XKCD's "Nerd Sniping" is the epitome of rabbit holing

The geek's Achille's Heel

I recently decided practice my algorithms skills everyday by working through Skiena's Algorithm Design Manual and doing some Interview Street problems. To make it somewhat more interesting I decided to do all the exercises and problems in Haskell.

On my second day of practice, I felt the urge to find a better Haskell syntax highlighting extension for Vim. I managed to find one that was distributed in a package called a "Vimball". I spent 10 minutes trying to figure out how to install a Vimball and then another 10 customizing the plugin's settings.

Absolutely none of that helped me with my ultimate goal of learning about algorithms. By the end of the 30 minutes I allotted, I had 9 browser tabs open about useless trivia and I had not advanced a single page in my textbook.

The names change but the story remains the same. Designers find themselves studying fancy, new CSS3 effects when they should have been wire framing their checkout page. Hapless students find that they are on the Wikipedia page for Esperanto instead of writing notes on Norse mythology. Like Alice led into Wonderland by the White Rabbit, geeks too easily fall into "the rabbit hole".

The most insidious part of this "rabbit hole" phenomenon is how unaware its victims are. We are lured into thinking we are making progress. What if this new language and setup this new stuff could help program so much better? How could you do something without having explored every tool and technique at you disposal?

As geeks, our pursuit of perfection and perfect information distract us from the task at hand, but it turns out that it is not always a bad thing.

Your weakness is your strength

Going down a rabbit hole is certainly devastating to productivity on a micro scale. But it is also a valuable "skill" when it comes to solving hard problems. Richard Feynman was fond of saying:

You have to keep a dozen of your favorite problems constantly present in your mind, although by and large they will lay in a dormant state. Every time you hear or read a new trick or a new result, test it against each of your twelve problems to see whether it helps. Every once in a while there will be a hit, and people will say, “How did he do it? He must be a genius!”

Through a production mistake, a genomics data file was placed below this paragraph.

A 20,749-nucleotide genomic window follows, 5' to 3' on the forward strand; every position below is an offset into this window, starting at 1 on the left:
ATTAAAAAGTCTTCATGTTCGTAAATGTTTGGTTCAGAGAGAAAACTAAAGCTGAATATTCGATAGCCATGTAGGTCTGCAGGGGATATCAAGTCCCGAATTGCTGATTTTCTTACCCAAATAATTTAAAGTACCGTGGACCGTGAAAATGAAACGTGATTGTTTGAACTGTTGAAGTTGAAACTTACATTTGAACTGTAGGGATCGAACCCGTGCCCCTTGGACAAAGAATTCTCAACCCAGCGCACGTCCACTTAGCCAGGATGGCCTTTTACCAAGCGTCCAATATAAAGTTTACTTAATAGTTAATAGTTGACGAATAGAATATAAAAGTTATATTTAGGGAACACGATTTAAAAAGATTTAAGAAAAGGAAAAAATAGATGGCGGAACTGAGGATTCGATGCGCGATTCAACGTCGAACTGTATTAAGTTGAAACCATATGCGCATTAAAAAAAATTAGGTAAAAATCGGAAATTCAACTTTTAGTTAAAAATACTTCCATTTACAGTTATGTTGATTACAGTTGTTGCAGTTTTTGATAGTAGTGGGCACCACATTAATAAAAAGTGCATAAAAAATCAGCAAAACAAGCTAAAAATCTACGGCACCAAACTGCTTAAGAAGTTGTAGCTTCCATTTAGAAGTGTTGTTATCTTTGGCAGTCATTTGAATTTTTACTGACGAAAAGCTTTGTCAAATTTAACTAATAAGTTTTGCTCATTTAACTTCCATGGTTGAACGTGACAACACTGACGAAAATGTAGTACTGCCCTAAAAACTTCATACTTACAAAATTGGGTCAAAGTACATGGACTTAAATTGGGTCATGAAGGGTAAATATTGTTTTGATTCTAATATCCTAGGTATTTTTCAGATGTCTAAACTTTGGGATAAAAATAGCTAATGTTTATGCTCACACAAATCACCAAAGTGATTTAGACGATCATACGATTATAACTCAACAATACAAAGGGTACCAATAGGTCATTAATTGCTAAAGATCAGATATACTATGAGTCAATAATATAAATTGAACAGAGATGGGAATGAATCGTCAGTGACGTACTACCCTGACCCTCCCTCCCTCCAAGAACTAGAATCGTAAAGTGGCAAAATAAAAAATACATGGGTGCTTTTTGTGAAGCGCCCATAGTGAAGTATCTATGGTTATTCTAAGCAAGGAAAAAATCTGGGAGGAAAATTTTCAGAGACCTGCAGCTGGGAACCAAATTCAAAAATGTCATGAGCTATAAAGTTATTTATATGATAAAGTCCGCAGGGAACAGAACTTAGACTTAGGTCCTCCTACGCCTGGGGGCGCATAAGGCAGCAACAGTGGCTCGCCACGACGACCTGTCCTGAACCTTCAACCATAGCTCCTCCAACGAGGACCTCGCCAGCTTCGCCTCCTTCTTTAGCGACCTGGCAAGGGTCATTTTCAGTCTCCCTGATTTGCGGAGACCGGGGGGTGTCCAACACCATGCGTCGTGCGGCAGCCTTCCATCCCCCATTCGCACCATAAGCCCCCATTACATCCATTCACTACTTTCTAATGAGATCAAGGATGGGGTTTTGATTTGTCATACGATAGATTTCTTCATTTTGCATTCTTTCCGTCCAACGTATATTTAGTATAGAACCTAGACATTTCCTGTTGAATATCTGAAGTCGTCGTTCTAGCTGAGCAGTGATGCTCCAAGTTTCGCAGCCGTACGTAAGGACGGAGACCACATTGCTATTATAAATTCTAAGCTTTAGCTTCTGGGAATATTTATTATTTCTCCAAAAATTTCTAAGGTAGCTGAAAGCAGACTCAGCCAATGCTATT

If one brilliant researcher wasn't enough, Richard Hamming puts it yet another way in his essay You and Your Research:

I notice that if you have the door to your office closed, you get more work done today and tomorrow, and you are more productive than most. But 10 years later somehow you don't know quite know what problems are worth working on … He who works with the door open gets all kinds of interruptions, but he also occasionally gets clues as to what the world is and what might be important. … [T]here is a pretty good correlation between those who work with the doors open and those who ultimately do important things, although people who work with doors closed often work harder.

What both of them are saying is that producing brilliant work is heavily reliant on serendipity. Putting your nose to the grindstone will certainly get things done, but when you are working on cutting-edge problems with no predetermined path to success you derive inspiration through chance discoveries.

Both these men were probably relied on conversations with their brilliant colleagues to deliver them random insights. But they also had the advantage of working at the top of their games at Caltech [1] and Bell Labs, respectively. The common geek today relies on the Internet, especially community watering holes like HackerNews and Reddit, to keep abreast of "what the world is and what might be important".

The solution

We have concluded that random walks of knowledge-gathering keep us from getting things done day-to-day but can also be catalysts for amazing work. Falling down the rabbit hole seems to be an activity best done in moderation. How can you use it to your advantage without letting it damage you?

My solution is pretty low tech and simple. During my workday, I keep a text editor open on my desktop. In very large text, I write very specifically what I am supposed to be doing at that moment.

Every time I detect that I am wandering, I check back to the window and ask myself whether what I am doing right now will immediately benefit that tasks.

But then I don't close the tab or stop my tinkering immediately. Obviously it was fascinating enough that I started looking into it. So I make sure that I record it somewhere so I can go back to it at my leisure.

For long form text, I am a fan on Instapaper and I've heard great things about Pinboard.in. If it wasn't something on the Internet but something more abstract, like a new feature I discovered in a program, I make a note of it in my Trello board, in a list called "Wishlist".

Make some time to revisit these repositories of information. It is easy to just hoard web snippets and never use them to your advantage. So set aside some time everyday to update yourself on your findings. It does not have to be much; just 15 minutes will suffice.

With enough discipline and practice, you may find that you are more productive than ever and maybe people will even say “How did he do it? He must be a genius!”.

Errata: Feynman had a career at Caltech, not MIT. Thanks to mturmon for the correction.